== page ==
by Airman 1st Class Kyle Johnson
JBER Public Affairs
11/20/2015 - JOINT BASE ELMENDORF-RICHARDSON, Alaska -- Alaska's
weather brings all kinds of perils to motorists. When the snow first
came this year, road conditions put more than 80 cars in the ditches
around Anchorage after just one day of snowfall.
The risks are real - and even more so when they endanger military aircraft.
That's why the Airfield Management Flight is on the runway all day doing
brake checks, said Senior Airman Jerred Johnson, an Airfield Management
operations supervisor with the 3rd Operations Support Squadron.
"We get up to a speed of 20 to 30 miles an hour, and we stomp on the
brakes to induce a skid; then the decelerometer kicks out a number: our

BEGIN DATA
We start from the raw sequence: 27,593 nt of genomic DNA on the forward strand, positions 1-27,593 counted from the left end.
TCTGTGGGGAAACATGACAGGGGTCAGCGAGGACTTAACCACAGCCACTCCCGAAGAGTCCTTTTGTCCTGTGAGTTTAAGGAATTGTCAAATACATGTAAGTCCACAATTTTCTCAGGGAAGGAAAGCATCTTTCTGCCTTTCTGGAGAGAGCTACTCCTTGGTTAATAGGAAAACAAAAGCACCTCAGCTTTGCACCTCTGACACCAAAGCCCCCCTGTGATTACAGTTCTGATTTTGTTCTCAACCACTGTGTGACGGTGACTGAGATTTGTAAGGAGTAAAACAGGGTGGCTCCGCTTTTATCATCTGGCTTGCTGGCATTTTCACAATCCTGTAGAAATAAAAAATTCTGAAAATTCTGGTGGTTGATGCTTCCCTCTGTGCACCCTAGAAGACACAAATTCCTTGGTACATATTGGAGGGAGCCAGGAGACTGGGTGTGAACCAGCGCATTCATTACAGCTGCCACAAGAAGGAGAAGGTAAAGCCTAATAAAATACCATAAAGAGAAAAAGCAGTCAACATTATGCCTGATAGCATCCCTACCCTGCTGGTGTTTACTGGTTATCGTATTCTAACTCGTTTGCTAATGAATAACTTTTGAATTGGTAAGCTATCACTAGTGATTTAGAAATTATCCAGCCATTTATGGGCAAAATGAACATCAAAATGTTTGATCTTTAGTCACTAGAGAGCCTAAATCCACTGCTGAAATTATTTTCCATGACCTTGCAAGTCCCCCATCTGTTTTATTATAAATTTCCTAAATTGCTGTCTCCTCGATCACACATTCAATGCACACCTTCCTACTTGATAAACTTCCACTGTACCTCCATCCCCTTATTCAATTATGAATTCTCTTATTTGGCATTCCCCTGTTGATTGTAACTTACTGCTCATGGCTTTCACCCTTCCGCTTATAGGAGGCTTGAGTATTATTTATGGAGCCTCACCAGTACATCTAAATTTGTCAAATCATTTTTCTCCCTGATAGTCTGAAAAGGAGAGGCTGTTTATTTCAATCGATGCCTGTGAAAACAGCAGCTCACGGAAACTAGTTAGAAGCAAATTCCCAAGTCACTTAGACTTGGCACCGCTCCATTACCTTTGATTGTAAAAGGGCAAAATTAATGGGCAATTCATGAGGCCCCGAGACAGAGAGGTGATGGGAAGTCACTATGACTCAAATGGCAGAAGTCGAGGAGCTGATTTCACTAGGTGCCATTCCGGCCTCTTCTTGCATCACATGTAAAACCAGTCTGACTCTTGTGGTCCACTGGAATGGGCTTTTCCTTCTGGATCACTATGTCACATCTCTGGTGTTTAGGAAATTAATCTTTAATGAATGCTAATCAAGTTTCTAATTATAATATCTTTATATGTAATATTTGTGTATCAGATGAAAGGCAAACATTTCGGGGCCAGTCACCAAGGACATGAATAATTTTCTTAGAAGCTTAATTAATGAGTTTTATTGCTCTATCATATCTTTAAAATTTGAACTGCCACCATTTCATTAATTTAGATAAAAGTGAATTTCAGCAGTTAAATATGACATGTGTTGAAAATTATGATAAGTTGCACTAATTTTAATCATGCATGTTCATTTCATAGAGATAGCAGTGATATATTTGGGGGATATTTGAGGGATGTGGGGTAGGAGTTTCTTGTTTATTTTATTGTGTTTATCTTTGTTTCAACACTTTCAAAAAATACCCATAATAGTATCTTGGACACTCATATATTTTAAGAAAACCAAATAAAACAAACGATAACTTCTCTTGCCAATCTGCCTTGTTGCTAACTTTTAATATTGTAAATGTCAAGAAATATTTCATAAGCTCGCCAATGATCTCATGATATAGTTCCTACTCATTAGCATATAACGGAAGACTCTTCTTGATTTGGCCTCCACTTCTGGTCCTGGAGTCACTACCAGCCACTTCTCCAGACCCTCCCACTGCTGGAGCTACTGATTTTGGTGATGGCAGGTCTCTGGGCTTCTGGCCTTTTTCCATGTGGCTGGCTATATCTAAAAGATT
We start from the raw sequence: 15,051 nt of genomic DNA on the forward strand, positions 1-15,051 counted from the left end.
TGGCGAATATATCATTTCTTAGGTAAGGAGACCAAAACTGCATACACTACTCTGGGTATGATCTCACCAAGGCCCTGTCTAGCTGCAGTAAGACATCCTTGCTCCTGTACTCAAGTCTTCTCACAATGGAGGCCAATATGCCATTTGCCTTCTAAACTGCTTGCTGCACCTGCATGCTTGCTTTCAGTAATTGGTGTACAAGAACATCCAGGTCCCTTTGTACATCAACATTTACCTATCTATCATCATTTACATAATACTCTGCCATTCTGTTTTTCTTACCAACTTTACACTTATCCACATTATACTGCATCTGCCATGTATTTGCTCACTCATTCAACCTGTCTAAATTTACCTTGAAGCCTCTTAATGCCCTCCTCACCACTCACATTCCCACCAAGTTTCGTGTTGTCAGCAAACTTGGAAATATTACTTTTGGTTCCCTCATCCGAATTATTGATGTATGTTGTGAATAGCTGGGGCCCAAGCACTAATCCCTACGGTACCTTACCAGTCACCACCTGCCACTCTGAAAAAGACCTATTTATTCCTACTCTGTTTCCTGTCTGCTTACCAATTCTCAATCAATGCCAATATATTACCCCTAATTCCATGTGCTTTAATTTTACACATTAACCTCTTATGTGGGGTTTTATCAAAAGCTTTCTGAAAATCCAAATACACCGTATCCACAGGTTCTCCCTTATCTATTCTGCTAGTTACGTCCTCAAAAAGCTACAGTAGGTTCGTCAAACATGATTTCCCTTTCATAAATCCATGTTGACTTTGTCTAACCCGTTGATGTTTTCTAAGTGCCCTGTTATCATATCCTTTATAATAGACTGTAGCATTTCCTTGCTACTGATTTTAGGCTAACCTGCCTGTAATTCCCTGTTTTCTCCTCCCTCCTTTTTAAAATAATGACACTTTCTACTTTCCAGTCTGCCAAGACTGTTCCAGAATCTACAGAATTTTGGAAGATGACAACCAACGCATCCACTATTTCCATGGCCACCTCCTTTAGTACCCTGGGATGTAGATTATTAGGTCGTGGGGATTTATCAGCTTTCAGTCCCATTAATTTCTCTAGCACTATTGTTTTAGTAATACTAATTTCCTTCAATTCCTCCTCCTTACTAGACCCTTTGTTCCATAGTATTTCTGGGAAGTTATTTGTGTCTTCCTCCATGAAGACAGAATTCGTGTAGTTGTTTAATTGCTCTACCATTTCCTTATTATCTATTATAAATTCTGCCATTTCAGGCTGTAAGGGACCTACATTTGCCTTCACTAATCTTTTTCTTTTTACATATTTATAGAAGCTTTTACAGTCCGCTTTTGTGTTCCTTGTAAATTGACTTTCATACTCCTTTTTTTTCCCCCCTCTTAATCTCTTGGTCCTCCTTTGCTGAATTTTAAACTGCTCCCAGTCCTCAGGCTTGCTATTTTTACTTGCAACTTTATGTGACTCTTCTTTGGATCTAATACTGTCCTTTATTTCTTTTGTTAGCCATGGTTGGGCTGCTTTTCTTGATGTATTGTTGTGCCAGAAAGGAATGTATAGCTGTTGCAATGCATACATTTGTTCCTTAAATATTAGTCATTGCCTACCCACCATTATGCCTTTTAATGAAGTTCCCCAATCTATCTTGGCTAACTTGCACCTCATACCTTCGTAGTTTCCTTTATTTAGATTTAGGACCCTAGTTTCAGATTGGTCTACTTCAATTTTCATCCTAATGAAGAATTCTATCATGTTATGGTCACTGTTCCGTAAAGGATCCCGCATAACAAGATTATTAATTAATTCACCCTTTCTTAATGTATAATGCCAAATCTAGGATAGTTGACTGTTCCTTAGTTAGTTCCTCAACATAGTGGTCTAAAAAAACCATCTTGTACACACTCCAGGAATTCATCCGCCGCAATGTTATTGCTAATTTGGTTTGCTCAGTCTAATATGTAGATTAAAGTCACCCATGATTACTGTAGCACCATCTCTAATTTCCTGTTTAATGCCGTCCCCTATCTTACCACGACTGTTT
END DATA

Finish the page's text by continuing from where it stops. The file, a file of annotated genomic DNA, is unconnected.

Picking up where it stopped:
friction reading," Johnson said. "We combine our friction measurement
with our surface condition to get the road condition reading."
A decelerometer is a device in their trucks that allows them to judge
how long it takes to stop. After performing a series of complex
mathematics, the device condenses this information into a friction
"We give that to the pilots and - based on their training orders and
that measurement - they determine if they are able to taxi and take
off," Johnson said.
While being employed by the military to brake-check the snow-covered
flightline over and over again throughout the day may sound like a
care-free joy ride in a government vehicle, it is anything but.
"You need to know what all your priorities are, what time is this
aircraft taking off, what parking spot is it on, what's its taxi route,
what are its minimums, and keep an eye on the weather - is it going to
start snowing in the next 30 minutes?" Johnson said. "If so, those F-22
[Raptors] that are in the air may have to divert to a different location
if we can't keep the runway conditions within their minimum."
Because each aircraft has different features, landing gear and weight,
each aircraft also has a different tolerance for surface conditions on